What Are Capsaicinoids?

Capsaicinoids are the naturally occurring compounds that cause the burning sensation, or heat, that we get from eating red chili peppers. Chili peppers belong to a plant family called capsicum that has been cultivated for thousands of years as a key ingredient in many regional cuisines as far back as 5000 BC. They are native to Mexico and Central America but are also key components of cuisine throughout South America, India and Southeast Asia.

Peppers have also been used for medicinal purposes throughout history for conditions such as digestive issues, menstrual cramps, headaches, sore throat, itching, alcoholism, motion sickness, toothache, malaria, and yellow fever. Some practitioners also claim they can prevent colds, heart disease and stroke, increase sexual potency and strengthen the heart.

Many of capsicum’s medicinal properties are thought to come from two substances, capsaicin and dihydrocapsaicin, which make up 90 percent of the capsaicinoids found in chili peppers.

More recently, capsaicinoids have been shown to help support a weight management regimen and to promote a healthy metabolism, the process our bodies use to produce energy. In combination with other ingredients, capsaicinoids support weight management. They do so through by helping:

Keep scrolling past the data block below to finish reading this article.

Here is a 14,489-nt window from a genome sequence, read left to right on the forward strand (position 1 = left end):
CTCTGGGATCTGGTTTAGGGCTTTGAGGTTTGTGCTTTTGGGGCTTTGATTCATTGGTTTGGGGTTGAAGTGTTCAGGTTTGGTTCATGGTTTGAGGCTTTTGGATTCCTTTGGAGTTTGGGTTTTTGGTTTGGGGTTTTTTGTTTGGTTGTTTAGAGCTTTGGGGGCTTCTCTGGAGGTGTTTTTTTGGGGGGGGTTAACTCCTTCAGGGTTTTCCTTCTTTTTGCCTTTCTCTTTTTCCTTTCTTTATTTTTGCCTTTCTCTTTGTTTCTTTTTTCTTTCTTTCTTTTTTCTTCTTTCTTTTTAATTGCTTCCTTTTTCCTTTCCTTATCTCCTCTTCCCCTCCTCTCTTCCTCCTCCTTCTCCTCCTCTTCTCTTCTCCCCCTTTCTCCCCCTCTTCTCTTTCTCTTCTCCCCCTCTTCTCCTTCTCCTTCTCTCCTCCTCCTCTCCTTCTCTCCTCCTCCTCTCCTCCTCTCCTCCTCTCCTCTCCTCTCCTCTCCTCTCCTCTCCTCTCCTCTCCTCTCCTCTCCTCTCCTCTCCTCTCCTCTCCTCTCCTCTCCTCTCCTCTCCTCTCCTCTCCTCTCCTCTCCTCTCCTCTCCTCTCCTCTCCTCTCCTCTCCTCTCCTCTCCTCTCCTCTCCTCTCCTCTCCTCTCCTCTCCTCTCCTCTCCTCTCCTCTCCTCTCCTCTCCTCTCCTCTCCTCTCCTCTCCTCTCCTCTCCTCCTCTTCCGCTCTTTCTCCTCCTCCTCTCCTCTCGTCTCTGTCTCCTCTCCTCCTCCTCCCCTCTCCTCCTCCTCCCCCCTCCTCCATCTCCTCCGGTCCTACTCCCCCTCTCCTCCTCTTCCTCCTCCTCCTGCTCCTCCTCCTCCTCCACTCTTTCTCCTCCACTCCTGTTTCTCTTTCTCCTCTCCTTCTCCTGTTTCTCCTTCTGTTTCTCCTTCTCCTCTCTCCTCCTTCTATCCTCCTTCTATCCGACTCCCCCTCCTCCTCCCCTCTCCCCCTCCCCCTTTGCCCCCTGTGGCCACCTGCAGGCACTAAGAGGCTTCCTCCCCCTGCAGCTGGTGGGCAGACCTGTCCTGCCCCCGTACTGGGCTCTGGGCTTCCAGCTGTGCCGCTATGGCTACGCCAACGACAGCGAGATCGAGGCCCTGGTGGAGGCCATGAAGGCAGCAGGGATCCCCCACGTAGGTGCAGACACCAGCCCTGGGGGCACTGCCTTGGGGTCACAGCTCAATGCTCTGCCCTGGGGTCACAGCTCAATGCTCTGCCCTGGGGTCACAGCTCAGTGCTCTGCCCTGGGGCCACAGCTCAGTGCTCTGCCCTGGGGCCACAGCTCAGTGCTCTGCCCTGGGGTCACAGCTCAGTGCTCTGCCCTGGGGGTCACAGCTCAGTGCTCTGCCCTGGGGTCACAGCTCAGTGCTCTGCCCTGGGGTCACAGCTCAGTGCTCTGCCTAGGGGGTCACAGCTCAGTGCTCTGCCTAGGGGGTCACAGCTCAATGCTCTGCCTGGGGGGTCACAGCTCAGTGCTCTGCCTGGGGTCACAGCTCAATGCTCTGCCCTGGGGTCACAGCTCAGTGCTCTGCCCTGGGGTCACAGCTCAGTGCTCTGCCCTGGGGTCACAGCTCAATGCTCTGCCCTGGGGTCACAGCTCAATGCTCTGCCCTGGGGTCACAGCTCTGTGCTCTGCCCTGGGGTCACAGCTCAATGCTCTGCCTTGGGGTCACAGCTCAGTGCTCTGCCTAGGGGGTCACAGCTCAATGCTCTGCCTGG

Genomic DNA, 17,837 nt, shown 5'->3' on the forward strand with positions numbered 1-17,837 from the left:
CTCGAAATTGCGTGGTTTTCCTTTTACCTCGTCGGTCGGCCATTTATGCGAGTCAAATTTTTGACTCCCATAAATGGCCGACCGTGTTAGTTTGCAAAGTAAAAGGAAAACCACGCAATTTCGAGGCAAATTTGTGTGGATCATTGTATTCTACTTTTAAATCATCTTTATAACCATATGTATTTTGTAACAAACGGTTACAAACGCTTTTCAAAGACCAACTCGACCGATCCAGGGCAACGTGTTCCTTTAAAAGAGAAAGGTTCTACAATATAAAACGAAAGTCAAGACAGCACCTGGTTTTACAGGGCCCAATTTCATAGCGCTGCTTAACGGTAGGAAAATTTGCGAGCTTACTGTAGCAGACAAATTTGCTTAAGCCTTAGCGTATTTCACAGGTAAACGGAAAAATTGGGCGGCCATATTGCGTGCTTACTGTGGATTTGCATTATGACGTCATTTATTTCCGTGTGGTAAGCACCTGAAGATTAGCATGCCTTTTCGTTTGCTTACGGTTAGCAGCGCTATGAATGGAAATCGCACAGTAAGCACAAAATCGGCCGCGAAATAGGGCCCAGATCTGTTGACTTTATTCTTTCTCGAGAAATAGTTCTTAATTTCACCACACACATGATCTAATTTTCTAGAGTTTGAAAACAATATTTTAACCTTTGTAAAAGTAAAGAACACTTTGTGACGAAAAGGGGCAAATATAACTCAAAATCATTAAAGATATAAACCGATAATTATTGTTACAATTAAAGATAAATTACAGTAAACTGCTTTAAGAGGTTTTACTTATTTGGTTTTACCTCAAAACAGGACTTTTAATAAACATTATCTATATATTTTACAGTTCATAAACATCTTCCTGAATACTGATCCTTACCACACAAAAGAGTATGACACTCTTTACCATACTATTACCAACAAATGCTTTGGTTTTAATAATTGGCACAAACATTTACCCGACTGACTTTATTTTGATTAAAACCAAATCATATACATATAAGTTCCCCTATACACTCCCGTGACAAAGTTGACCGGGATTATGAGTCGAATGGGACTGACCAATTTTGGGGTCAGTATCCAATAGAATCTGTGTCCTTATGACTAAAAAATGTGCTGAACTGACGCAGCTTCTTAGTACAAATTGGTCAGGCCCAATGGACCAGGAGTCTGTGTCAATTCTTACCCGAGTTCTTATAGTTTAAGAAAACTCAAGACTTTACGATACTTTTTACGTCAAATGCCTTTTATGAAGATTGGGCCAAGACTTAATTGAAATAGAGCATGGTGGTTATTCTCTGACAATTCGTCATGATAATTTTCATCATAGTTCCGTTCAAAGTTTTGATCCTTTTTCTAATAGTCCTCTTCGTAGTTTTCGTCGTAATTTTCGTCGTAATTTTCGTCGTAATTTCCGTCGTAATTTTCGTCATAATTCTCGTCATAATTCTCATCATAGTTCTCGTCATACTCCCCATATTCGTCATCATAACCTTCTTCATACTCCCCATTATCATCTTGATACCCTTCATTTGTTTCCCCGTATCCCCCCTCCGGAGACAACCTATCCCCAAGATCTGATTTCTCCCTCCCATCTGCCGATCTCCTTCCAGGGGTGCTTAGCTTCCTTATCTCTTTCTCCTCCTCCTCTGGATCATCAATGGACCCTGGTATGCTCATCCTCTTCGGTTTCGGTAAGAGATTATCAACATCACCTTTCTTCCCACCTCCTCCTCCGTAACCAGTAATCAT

• Increase thermogenesis (the production of heat in the body)
  • Support lipolysis (the use of fat for energy production)

Capsaicinoids Are Well Researched

Capsaicinoids’ various roles in weight management have been well-researched. More than 90 clinical studies around the world have been conducted on men and women of various ages to examine the effect of capsaicinoids on normal weight, overweight and obese individuals. Researchers have looked at doses of 1 to 10 mg/day and in studies of up to 16 weeks. Some of those studies’ findings are outlined in the Metabolism, Thermogenesis and Lipolysis sections of this website.

How Do Capsaicinoids Work ?

Capsaicinoids have several activities in the body. They stimulate thermogenesis, the process of generating heat energy by breaking down our bodies’ main unit of energy, adenosine triphosphate (ATP). Capsaicinoids also stimulate an enzyme called lipase, which breaks down the fat in our bodies so we can use it for fuel. Both of these processes occur in one of our bodies’ two types of fat tissue, brown fat and white fat. Also known as brown adipose tissue (BAT), brown fat is more active than our other type of fat, white fat (white adipose tissue - WAT). These actions suggest that capsaicinoids increase energy expenditure and may help decrease fat mass.

Peppers